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Autism services need to improve
Draft guidance calls for improvements to NHS autism services for under-18s
28th January 2011 -- The NHS needs to improve how it diagnoses autism in children and teenagers if it?s to cope with the increasing demand on services says NICE.
In draft clinical guidelines, the National Institute for Health and Clinical Excellence (NICE) calls for healthcare professionals in the NHS to work closer together, as well as to improve how they engage with schools, social care, the voluntary sector and other key services which can offer useful insight into the condition. The aim is to ensure that children and teenagers with possible autism spectrum disorder (ASD), as well as their parents or carers, receive the appropriate care and support they need.
At least one in 100 children under the age of three years has an ASD. However, NICE says levels of understanding among healthcare professionals vary greatly across the UK. ASD can be difficult to correctly diagnose as there are lots of possible signs and symptoms, as well as coexisting conditions with similar features, such as intellectual disability, attention deficit hyperactivity disorder and obsessive compulsive disorder.
Dr Fergus Macbeth, Director of the Centre for Clinical Practice at NICE says in a statement: ?A correct diagnosis of autism can bring a profound sense of relief to some children and young people from what can be an intense feeling of isolation from the rest of the world. It can also help them and their families or carers to get support from education, health services and voluntary organisations and make contact with others with similar experiences.?
Autism spectrum disorders
Autism spectrum disorders (ASDs) are a range of related developmental disorders that begin in childhood and persist through adulthood.
Symptoms can include difficulties with social interactions, impaired language and communication skills and unusual patterns of thought and physical behaviour.
The term spectrum is used because ASD symptoms can vary from child to child and from mild to severe.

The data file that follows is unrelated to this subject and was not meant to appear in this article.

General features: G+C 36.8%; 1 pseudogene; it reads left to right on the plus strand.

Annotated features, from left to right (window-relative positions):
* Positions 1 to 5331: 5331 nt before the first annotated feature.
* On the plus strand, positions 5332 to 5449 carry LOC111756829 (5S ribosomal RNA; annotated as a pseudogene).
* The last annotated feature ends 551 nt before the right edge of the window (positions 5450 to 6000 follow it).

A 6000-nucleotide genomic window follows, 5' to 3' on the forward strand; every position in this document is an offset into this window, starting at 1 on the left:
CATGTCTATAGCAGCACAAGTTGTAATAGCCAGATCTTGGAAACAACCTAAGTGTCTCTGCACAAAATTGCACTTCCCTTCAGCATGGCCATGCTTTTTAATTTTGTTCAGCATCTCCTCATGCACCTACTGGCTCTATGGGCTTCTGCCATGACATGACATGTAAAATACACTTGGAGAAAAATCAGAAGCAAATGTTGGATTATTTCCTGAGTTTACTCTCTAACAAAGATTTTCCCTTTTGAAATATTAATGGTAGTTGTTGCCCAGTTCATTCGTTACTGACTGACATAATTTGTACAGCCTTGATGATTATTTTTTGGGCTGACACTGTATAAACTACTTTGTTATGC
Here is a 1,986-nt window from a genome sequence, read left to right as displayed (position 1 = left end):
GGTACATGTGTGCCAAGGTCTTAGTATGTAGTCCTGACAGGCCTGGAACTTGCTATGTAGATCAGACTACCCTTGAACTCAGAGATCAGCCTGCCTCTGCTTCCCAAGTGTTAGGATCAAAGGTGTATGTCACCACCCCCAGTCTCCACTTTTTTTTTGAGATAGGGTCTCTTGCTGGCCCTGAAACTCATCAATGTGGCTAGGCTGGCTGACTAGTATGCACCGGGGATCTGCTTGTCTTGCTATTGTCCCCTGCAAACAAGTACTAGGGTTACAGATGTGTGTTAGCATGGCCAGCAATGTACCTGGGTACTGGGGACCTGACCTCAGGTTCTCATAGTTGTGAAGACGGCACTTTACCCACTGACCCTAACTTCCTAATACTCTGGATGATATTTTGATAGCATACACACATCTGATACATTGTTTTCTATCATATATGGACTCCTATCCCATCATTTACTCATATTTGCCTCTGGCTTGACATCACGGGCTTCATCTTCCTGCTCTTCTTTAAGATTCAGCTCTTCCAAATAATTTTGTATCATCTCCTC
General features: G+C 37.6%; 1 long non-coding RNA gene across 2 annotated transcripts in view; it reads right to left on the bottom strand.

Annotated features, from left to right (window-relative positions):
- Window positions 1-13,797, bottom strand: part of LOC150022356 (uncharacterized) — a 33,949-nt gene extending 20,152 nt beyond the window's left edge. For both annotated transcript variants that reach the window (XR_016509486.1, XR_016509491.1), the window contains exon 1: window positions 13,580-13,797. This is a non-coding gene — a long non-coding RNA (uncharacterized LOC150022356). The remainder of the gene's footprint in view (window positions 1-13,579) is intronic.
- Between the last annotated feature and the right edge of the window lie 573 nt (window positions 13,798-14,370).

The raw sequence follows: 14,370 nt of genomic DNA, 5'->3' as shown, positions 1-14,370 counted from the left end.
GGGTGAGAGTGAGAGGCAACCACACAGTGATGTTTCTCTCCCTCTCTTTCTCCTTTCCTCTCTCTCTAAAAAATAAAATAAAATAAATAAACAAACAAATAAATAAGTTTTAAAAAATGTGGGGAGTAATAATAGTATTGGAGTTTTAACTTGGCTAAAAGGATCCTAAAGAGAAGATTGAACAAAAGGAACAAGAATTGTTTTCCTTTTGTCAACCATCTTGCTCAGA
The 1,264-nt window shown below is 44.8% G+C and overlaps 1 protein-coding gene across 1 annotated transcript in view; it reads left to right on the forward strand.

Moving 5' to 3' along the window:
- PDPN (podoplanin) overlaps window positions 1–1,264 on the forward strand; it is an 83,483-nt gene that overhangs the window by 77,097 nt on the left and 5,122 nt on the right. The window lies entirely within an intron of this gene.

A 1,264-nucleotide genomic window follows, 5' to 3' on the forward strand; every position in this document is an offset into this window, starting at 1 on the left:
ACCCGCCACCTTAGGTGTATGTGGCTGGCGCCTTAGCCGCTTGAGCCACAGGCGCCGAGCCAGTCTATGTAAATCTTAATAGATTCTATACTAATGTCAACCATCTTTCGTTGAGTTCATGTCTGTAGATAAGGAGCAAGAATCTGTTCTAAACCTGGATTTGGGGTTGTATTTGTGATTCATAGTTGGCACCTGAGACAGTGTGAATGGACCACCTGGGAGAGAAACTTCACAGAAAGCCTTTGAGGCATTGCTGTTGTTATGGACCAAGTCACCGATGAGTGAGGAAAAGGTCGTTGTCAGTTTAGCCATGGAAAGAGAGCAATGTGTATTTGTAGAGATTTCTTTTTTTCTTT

Dr MacBeth says: ?Our draft recommendations outline the best ways that healthcare professionals can recognise the possible signs and symptoms of autism spectrum disorders in children and young people, when they should consider referring them to a specialist team, and how they should then be diagnosed.?
In its draft clinical guideline, NICE advises that:
- A local ASD strategy group should be formed, with representation from child health and mental health services, education, social care, the voluntary sector and parents or carers of children with ASD.
- A multi-professional team should lead the referral and diagnosis of individuals with possible ASD; including a paediatrician, a child and adolescent psychiatrist, a speech and language therapist, a clinical or educational psychologist, and an occupational therapist. The ASD Team should undertake the diagnostic assessments where appropriate and advise healthcare professionals about referrals.
- Every child or young person who is to undergo a diagnostic assessment of ASD should have an appointed case coordinator from the ASD Team who will be their single point of contact and signpost them, and their parents/carers, to appropriate services and support.
- Healthcare professionals should always consider the possibility that the child/young person may have another condition with similar features to ASD. If an alternative diagnosis is suspected, they should undertake the appropriate assessments and referrals.
- Following diagnosis, the ASD Team should create a profile of the child or young person, detailing their strengths, skills, impairments and needs. This will support their education, communication, behavioural, emotional and family needs.With consent from the parent or carer, the profile should also be shared directly with relevant services, eg. a school visit by a team member.
Dr Macbeth added: ?We are inviting anyone who has experience with autism, including healthcare professionals, charities and members of the public, to comment on our draft recommendations via one of our registered stakeholders. In particular, we are very keen to hear from young people or carers of young people to get their thoughts on how our draft recommendations could affect them. This is so that we can ensure the final version of our clinical guideline is of greatest benefit to the NHS and importantly to those who live with this condition.?